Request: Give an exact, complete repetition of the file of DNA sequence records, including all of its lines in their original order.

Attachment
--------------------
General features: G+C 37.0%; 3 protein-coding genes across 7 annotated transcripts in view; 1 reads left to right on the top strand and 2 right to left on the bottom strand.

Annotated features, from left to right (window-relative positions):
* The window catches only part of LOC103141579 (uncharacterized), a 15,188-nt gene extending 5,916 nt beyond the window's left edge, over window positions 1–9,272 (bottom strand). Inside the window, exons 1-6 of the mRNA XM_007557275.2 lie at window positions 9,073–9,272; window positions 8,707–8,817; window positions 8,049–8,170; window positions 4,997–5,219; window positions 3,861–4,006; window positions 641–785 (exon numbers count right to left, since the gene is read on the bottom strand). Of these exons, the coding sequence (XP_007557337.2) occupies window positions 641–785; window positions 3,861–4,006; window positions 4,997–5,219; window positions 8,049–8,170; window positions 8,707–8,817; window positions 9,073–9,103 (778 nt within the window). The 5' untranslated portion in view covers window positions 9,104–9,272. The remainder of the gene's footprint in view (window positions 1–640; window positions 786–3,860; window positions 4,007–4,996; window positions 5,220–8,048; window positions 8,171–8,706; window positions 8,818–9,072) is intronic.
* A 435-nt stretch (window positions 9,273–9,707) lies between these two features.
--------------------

General features: G+C 37.0%; 3 protein-coding genes across 7 annotated transcripts in view; 1 reads left to right on the top strand and 2 right to left on the bottom strand.

Annotated features, from left to right (window-relative positions):
* The window catches only part of LOC103141579 (uncharacterized), a 15,188-nt gene extending 5,916 nt beyond the window's left edge, over window positions 1–9,272 (bottom strand). Inside the window, exons 1-6 of the mRNA XM_007557275.2 lie at window positions 9,073–9,272; window positions 8,707–8,817; window positions 8,049–8,170; window positions 4,997–5,219; window positions 3,861–4,006; window positions 641–785 (exon numbers count right to left, since the gene is read on the bottom strand). Of these exons, the coding sequence (XP_007557337.2) occupies window positions 641–785; window positions 3,861–4,006; window positions 4,997–5,219; window positions 8,049–8,170; window positions 8,707–8,817; window positions 9,073–9,103 (778 nt within the window). The 5' untranslated portion in view covers window positions 9,104–9,272. The remainder of the gene's footprint in view (window positions 1–640; window positions 786–3,860; window positions 4,007–4,996; window positions 5,220–8,048; window positions 8,171–8,706; window positions 8,818–9,072) is intronic.
* A 435-nt stretch (window positions 9,273–9,707) lies between these two features.